Viewing time period – 21:00 – 02:30
So this evening it is clear both at Athos star camp and at Hacienda, so we have decided to observe from both locations rather than head up the mountain. Alan and Bob from Athos and I (Dave Shave-Wall) from Hacienda.
At 20:45 the first challenge this evening was from Alan. He asked we go after the 0.8 day old Moon which was only 0.9% illuminated. This was going to be a tough challenge. The newest Moon I had bagged was back in 2015 also from La Palma but 1.8 days old. So I decided to find Aldebaran in Taurus the bull once the Sun had set. The Moon would be below this slightly to the right. The approach I took was to wait until on SkySafari on the iPhone the Moon was just above the horizon then try to find it. Finding Aldebaran was not so bad, I finally adjusted my eyes against the relatively bright sky and could see it. Now I could put the binos on it, then I would head directly down to the horizon and sweep right , up a bit and back to the left. Finally I found it in the binos! Next I had to get the camera on it. That proved more difficult due to the focus not being set for the camera. I used the 6D MKII with a 100-300mm lens attached and manually focused on the distant clouds on the horizon. I then pointed the camera in roughly the right direction as the binos which was helped by a foreground bush pointing the way. I then used the zoom on the display to get to 5x and then panned around, finally finding the 0.8 day old Moon, this was @ 21:25 and I was delighted!
I found I was also surrounded by trees which were great for framing skyscapes. I took one of a conifer with Omega Centauri to the right hand side over the house which was very pleasing.
@ 00:13 I moved the binos to M61, a small galaxy Virgo which was easy to find and relatively bright. Otherwise this was fairly unremarkable. I made a quick rough sketch to record its position against the stars.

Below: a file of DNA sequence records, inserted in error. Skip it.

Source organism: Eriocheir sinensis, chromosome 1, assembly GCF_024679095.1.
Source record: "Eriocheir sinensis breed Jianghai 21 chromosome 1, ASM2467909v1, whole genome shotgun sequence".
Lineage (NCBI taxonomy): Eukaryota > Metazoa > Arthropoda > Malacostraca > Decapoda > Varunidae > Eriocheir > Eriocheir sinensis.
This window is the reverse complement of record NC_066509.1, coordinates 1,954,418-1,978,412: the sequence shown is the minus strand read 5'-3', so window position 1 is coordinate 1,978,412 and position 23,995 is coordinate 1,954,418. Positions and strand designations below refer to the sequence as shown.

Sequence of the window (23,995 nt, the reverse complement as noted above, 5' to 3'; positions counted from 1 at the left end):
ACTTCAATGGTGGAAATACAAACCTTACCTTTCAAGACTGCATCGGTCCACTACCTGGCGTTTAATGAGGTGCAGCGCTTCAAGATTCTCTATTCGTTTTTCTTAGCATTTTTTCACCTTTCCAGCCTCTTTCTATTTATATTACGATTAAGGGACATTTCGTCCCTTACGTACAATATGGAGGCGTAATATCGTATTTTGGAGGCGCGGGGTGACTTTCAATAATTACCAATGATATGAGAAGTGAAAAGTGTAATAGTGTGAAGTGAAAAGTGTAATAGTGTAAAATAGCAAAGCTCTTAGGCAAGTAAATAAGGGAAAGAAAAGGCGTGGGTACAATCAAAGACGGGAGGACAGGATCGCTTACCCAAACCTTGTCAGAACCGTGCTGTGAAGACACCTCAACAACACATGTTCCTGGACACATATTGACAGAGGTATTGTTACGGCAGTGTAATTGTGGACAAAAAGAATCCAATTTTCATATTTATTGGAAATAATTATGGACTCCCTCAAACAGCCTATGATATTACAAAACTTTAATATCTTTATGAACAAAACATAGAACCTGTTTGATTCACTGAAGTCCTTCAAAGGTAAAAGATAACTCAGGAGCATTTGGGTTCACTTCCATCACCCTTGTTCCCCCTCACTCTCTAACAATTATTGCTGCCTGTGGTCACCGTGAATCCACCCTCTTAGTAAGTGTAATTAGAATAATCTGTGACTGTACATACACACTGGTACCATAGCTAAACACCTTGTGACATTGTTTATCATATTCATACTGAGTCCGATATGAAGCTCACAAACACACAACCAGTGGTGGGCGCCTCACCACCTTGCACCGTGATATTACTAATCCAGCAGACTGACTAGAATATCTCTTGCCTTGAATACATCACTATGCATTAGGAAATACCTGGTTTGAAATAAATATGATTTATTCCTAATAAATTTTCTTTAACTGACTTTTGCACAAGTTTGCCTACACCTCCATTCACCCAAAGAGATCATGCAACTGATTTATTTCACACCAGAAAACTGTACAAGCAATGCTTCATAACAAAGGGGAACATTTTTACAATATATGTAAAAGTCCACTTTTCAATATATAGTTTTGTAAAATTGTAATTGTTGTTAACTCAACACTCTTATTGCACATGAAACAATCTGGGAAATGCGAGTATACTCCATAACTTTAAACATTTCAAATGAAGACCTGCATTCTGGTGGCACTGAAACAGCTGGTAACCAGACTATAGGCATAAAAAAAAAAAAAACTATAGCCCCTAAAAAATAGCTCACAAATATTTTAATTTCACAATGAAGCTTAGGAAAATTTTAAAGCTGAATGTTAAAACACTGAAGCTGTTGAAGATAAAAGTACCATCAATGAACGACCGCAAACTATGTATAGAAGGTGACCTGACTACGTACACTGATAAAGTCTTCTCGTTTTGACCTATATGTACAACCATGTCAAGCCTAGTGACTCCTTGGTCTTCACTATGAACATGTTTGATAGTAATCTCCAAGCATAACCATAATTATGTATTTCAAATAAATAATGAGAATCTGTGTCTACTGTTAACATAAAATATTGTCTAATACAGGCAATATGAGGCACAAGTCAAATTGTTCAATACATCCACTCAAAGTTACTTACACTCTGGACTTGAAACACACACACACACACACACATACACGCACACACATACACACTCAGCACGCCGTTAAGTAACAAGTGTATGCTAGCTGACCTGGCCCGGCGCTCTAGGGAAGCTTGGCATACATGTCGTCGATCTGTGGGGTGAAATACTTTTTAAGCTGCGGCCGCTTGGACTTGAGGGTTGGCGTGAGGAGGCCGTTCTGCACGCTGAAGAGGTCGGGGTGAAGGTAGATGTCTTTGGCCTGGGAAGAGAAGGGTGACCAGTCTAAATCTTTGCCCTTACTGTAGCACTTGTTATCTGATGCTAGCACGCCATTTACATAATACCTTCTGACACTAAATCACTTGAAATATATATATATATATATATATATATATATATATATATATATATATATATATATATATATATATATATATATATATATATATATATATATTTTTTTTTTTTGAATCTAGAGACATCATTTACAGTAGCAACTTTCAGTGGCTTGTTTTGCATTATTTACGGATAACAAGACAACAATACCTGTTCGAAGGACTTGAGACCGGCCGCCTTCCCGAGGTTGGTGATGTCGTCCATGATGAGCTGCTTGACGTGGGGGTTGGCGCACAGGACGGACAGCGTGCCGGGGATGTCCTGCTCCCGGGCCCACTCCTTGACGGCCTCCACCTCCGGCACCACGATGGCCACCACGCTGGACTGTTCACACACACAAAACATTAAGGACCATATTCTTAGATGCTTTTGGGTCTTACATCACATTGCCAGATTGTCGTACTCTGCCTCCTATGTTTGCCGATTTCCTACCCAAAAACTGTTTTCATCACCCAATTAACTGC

@ 00:23 I moved to another Messier object, this time M49. This small galaxy has a small NGC galaxy nearby, namely 4492, once again fairly unremarkable through the binos and again I made a quick sketch to record the positions.
@ 00:31 I moved to M104, the Sombrero galaxy which I was really excited about viewing. It was easy to find and bright and pencil thin long. It stood out clearly with Direct Vision and was next to a pleasing grouping of stars that I recorded in a pencil drawing. I could not resolve any details within the galaxy disk itself.
@00:46 I received a WhatsApp from Bob that he was imaging Omega Centauri the rather large Globular Cluster. I made a quick calculation as to it’s position and upon sweeping the binos towards it I nearly fell off my feet at how absolutely massive, bright and detailed it was. It was simply stunning and the best thing I have viewed this trip. It looks akin to M13 when viewed through a 16″ scope, but this is through my 4″ binos, it is truly a monster glob! I could resolve countless stars within the cluster, a rough sketch was made as I would simply get lost trying to record the individual stars.
@01:04 I set the camera up with the 50mm lens to image again Omega Centauri above the top of the house, interestingly I have inadvertently picked it up the previous evening in a photo without realising.
@01:26 I took an image of Coma Berenices perched atop a conifer tree.
I then performed some further viewing through the binoculars moving around the night sky before retiring to my room around 2:30pm